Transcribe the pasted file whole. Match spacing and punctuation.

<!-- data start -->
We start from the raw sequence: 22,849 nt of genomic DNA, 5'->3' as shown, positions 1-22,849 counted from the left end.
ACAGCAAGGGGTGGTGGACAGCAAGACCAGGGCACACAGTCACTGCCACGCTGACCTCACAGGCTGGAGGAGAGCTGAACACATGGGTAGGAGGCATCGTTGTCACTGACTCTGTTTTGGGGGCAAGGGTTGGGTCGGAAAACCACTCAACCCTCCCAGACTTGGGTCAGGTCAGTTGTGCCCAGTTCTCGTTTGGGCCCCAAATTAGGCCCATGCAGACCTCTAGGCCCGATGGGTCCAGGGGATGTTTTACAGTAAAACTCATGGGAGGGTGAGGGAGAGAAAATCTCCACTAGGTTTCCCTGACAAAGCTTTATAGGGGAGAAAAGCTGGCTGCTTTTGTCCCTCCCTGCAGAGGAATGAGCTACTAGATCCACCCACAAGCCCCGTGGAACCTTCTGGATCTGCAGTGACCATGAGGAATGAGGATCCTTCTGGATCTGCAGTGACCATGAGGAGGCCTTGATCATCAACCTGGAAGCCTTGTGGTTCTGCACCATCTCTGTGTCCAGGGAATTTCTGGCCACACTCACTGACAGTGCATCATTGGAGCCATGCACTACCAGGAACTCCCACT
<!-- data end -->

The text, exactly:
We start from the raw sequence: 22,849 nt of genomic DNA, 5'->3' as shown, positions 1-22,849 counted from the left end.
ACAGCAAGGGGTGGTGGACAGCAAGACCAGGGCACACAGTCACTGCCACGCTGACCTCACAGGCTGGAGGAGAGCTGAACACATGGGTAGGAGGCATCGTTGTCACTGACTCTGTTTTGGGGGCAAGGGTTGGGTCGGAAAACCACTCAACCCTCCCAGACTTGGGTCAGGTCAGTTGTGCCCAGTTCTCGTTTGGGCCCCAAATTAGGCCCATGCAGACCTCTAGGCCCGATGGGTCCAGGGGATGTTTTACAGTAAAACTCATGGGAGGGTGAGGGAGAGAAAATCTCCACTAGGTTTCCCTGACAAAGCTTTATAGGGGAGAAAAGCTGGCTGCTTTTGTCCCTCCCTGCAGAGGAATGAGCTACTAGATCCACCCACAAGCCCCGTGGAACCTTCTGGATCTGCAGTGACCATGAGGAATGAGGATCCTTCTGGATCTGCAGTGACCATGAGGAGGCCTTGATCATCAACCTGGAAGCCTTGTGGTTCTGCACCATCTCTGTGTCCAGGGAATTTCTGGCCACACTCACTGACAGTGCATCATTGGAGCCATGCACTACCAGGAACTCCCACT